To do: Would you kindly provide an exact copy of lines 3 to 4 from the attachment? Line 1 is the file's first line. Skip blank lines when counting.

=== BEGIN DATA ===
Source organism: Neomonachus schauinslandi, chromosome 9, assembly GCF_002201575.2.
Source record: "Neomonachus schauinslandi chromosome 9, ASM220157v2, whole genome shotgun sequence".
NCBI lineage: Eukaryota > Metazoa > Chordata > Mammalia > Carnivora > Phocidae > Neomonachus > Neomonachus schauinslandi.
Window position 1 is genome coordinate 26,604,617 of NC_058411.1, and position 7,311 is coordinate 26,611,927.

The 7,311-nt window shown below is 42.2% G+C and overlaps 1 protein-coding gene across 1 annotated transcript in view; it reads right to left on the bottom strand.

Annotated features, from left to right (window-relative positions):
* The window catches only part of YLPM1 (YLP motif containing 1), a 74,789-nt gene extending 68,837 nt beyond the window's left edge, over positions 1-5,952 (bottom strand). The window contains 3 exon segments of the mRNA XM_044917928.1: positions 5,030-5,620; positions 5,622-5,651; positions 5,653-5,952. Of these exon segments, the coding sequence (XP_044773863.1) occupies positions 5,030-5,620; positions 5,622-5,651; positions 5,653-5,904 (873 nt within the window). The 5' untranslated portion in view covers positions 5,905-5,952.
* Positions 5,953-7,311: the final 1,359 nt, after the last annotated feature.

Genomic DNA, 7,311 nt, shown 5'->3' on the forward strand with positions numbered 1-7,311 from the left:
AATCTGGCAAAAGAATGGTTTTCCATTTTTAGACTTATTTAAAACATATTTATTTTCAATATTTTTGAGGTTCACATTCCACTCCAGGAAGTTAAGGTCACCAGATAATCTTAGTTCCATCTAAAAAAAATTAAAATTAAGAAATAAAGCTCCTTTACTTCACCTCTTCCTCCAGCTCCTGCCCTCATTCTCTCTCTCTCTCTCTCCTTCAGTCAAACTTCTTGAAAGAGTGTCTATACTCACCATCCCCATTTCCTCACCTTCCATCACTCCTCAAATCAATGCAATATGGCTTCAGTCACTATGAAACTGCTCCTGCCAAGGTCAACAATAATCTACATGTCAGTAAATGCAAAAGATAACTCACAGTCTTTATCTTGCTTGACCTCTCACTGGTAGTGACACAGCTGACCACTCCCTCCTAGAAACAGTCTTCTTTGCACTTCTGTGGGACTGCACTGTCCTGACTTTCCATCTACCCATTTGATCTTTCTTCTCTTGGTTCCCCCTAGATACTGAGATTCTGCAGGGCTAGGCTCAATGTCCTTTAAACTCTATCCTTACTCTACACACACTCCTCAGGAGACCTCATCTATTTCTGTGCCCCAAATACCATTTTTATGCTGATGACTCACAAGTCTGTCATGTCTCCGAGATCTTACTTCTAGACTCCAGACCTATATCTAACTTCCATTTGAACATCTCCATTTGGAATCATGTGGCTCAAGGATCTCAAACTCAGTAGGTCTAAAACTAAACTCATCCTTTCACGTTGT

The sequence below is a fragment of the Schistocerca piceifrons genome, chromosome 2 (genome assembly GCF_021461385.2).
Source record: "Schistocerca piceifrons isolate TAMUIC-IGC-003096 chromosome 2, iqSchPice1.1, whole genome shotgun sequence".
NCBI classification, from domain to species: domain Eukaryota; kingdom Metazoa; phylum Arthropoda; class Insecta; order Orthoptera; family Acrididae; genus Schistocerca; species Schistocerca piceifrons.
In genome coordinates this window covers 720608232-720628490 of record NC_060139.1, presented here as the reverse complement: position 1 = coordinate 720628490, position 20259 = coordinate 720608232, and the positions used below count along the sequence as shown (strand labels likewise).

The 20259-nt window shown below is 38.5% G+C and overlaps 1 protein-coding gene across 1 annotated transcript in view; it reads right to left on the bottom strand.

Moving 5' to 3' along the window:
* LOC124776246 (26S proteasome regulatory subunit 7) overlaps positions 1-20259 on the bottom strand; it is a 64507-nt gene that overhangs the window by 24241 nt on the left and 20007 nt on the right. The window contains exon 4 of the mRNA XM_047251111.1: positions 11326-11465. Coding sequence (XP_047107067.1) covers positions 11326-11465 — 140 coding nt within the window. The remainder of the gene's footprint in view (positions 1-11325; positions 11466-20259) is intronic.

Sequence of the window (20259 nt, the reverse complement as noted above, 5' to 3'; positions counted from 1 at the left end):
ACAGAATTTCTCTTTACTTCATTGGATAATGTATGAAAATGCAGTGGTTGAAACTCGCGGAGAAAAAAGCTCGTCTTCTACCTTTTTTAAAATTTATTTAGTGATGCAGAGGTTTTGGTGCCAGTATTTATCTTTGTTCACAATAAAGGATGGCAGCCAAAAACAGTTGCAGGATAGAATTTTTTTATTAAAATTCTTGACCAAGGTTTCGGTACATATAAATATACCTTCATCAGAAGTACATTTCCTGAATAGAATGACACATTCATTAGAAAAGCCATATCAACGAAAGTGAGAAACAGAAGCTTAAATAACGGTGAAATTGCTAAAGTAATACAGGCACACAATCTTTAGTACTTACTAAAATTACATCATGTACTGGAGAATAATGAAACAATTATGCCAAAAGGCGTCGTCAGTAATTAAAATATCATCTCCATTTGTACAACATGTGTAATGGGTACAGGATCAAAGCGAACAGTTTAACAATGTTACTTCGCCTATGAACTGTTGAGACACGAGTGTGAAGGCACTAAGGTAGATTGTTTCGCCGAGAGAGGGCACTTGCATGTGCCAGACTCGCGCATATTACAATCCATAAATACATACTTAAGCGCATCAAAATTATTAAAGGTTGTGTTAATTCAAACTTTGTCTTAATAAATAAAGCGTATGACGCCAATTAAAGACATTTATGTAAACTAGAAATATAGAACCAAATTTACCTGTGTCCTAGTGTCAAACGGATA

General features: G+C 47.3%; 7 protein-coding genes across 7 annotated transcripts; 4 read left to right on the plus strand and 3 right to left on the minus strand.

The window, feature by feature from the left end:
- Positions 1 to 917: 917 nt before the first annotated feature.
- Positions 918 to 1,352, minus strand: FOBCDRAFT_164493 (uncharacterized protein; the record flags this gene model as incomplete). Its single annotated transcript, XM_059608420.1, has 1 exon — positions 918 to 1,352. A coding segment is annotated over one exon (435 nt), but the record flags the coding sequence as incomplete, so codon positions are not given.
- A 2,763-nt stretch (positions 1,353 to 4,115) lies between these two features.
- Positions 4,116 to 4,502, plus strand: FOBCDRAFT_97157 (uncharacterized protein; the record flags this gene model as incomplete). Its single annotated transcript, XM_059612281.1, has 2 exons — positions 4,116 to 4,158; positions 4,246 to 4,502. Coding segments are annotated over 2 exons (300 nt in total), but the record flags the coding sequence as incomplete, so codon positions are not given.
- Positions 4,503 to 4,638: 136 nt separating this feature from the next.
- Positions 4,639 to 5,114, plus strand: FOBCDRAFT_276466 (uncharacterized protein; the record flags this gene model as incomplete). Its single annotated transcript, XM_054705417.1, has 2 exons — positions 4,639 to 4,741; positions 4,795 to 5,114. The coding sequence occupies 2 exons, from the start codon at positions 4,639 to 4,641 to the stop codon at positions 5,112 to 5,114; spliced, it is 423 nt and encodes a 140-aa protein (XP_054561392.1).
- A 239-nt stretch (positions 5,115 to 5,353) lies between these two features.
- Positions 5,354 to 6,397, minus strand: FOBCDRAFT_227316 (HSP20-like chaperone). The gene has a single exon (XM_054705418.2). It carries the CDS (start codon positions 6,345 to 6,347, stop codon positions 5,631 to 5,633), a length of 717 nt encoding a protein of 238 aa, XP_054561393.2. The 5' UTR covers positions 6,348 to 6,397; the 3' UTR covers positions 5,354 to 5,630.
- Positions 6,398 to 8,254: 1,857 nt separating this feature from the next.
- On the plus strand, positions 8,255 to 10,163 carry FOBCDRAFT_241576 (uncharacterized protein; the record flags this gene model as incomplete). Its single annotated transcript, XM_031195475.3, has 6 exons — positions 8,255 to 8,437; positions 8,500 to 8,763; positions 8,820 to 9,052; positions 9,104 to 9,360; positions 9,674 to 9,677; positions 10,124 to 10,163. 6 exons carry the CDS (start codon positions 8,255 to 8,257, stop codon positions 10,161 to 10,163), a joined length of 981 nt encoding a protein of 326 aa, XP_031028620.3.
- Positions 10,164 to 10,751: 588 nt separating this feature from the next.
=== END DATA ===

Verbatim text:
NCBI lineage: Eukaryota > Metazoa > Chordata > Mammalia > Carnivora > Phocidae > Neomonachus > Neomonachus schauinslandi.
Window position 1 is genome coordinate 26,604,617 of NC_058411.1, and position 7,311 is coordinate 26,611,927.